Affordable modular homes, statement builders: NSW construction companies are collapsing

Two NSW builders collapsed within days of each other, owing hundreds of thousands of dollars to big names including Bunnings Warehouse.

Two NSW-based construction companies have become the latest victims of the crumbling construction industry. may reveal that one company is in liquidation while the other has gone into voluntary administration.

Affordable Modular Homes Pty Ltd, a local Central Coast business specializing in tiny homes, has closed for good, owing tens of thousands to several creditors, including Bunnings Warehouse.

Last Monday, June 22, the manufacturer went into compulsory liquidation after a “lack of funds” vote according to the liquidator.

Another NSW builder, Statement Builders Pty Ltd, headquartered in Sydney’s CBD, has also folded.

It comes as Australia’s construction industry is in crisis, with many businesses collapsing so far this year due to rising construction material costs and ongoing complicated supply chain issues. by locked-in price contracts, putting them out of business.

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Helm Advisory’s Philip Hosking was named Affordable Modular Homes’ liquidator on Wednesday and said the company so far owed $121,000 to three creditors.

“However, this may change once [more] creditors file proof of debts,” he told

The construction company specializes in granny flats, modular homes and tiny homes.

Last month, two lawsuits were filed against her by creditors, including Bunnings Warehouse, which owed $20,000 and the workers’ compensation insurer, which owed $45,703.

The largest debt appears to be $75,000 to the Australian Taxation Office, although this figure is yet to be confirmed.

“The manager informed us that the business failed due to supply issues and poor profitability,” Mr Hosking added.

“We have been advised that no salaries or entitlements are due to staff except for the manager to whom unpaid salaries are due. At this point, the director is unlikely to receive anything.

Only three people work there, but a former employee spoke to and said he owed tens of thousands of dollars.

“It was a diabolical mess this business,” the former staffer said.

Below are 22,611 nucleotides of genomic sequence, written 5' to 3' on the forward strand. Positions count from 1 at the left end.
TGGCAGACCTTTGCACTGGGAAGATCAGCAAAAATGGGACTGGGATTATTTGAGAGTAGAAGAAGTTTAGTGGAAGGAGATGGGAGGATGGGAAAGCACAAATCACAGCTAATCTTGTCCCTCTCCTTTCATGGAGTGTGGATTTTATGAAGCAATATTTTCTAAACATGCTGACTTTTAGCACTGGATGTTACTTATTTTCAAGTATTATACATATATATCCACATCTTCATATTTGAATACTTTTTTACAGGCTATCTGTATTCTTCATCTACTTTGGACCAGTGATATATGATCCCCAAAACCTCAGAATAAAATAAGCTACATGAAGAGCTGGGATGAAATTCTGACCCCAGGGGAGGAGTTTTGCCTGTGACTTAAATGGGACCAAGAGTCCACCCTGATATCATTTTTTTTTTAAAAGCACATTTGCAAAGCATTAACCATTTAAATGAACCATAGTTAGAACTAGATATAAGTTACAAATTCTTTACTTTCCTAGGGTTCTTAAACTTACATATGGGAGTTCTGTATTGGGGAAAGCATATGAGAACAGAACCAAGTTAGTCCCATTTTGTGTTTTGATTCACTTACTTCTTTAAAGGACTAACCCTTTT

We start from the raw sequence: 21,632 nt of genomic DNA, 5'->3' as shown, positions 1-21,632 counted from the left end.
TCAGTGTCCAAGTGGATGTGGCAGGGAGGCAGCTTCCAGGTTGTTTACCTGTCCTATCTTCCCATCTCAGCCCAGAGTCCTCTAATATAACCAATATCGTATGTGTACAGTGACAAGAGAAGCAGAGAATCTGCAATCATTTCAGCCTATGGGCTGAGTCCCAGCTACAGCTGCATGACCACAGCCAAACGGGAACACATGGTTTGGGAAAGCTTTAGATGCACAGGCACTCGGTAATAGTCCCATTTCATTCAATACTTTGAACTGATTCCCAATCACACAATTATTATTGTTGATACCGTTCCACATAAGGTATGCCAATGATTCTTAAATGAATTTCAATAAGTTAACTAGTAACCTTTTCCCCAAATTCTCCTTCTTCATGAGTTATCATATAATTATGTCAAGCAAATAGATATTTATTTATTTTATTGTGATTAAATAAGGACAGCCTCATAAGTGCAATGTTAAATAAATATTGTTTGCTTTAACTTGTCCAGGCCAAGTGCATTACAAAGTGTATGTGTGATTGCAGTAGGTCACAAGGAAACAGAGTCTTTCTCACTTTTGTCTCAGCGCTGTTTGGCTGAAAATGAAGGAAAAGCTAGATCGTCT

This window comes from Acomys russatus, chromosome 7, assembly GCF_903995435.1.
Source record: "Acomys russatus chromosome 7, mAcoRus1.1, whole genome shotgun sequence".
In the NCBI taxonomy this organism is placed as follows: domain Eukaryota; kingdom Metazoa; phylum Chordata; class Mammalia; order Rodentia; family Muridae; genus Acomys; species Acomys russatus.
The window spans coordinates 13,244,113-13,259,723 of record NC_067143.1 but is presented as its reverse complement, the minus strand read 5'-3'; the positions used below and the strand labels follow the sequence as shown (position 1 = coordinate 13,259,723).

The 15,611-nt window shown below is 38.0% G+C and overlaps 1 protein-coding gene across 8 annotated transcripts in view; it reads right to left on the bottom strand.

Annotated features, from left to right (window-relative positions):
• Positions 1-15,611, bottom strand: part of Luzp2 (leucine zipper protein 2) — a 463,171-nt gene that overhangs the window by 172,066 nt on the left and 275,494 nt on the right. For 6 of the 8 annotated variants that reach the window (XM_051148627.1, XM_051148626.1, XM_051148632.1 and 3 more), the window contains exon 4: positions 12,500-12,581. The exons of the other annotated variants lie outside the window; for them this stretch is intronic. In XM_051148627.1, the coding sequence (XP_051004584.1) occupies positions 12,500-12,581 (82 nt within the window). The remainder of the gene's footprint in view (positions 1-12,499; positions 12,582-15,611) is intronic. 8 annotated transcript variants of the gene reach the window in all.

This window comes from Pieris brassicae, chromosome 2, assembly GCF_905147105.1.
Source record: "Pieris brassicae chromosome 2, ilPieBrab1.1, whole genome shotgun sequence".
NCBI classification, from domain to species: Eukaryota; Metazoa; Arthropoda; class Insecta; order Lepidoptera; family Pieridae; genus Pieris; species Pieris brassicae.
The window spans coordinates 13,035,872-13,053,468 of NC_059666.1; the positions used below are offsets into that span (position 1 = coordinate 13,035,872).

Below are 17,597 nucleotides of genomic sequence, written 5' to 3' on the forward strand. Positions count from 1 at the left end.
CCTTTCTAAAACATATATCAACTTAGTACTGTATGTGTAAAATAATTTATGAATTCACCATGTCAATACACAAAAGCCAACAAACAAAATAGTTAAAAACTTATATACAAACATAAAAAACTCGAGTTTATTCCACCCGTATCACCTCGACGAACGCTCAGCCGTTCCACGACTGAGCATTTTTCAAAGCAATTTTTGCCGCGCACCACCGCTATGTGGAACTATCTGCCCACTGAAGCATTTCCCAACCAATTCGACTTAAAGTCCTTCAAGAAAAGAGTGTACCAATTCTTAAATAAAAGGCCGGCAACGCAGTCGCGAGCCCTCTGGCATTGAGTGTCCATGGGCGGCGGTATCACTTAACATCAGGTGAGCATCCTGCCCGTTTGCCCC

“I wish I had never had the job, I quickly discovered that it was a bit of a mess.”

The other NSW builder, Statement Builders Pty Ltd, owes $200,000 but to only one creditor – the Australian Taxation Office.

Statement Builders will hold its second meeting on its voluntary administration next month, on July 6.

DBA Advisory’s Atle Crowe-Maxwell was named a director and said the company’s collapse was about a wider issue in the industry.

“It’s going to be a bloodbath, between the margins and the ATO wanting their money, it’s really going to push a lot of people over the edge,” he told

Australia’s construction sector has struggled in recent months.

Both Privium and BA Murphy folded in December 2021.

Then two major Australian construction firms, Gold Coast-based Condev and industry giant Probuild, were already put into liquidation earlier this year.

And this grim list has continued to grow as a number of other top companies also collapsed including Hotondo Homes Hobart, Inside Out Construction, Dyldam Developments, Home Innovation Builders, ABG Group, New Sensation Homes , Next, Pindan and ABD Group.

Late last month, two Queensland businesses collapsed within days of each other, Pivotal Homes and Solido Builders.

Last week, reported on Melbourne builder Snowdon Developments Pty Ltd, which is also believed to be on the verge of collapse, with sources revealing that employees have not received their pensions since October, which represents more than half of the staff. resignations, as well as creditors who owed millions and construction work stalled for more than a year.

And on Friday, Victorian building company Waterford Homes appointed liquidators.

Earlier on Wednesday this week, reported on a company that contracted for the construction sector, Fire Services Australia (FSA), which collapsed past $10.6million and affecting 123 jobs.

An industry insider told earlier this year that half of Australia’s construction companies are on the brink of collapse as they are insolvent.

There are between 10,000 and 12,000 home building companies in Australia undertaking new homes or major renovation projects, a figure estimated by the Association of Professional Builders.

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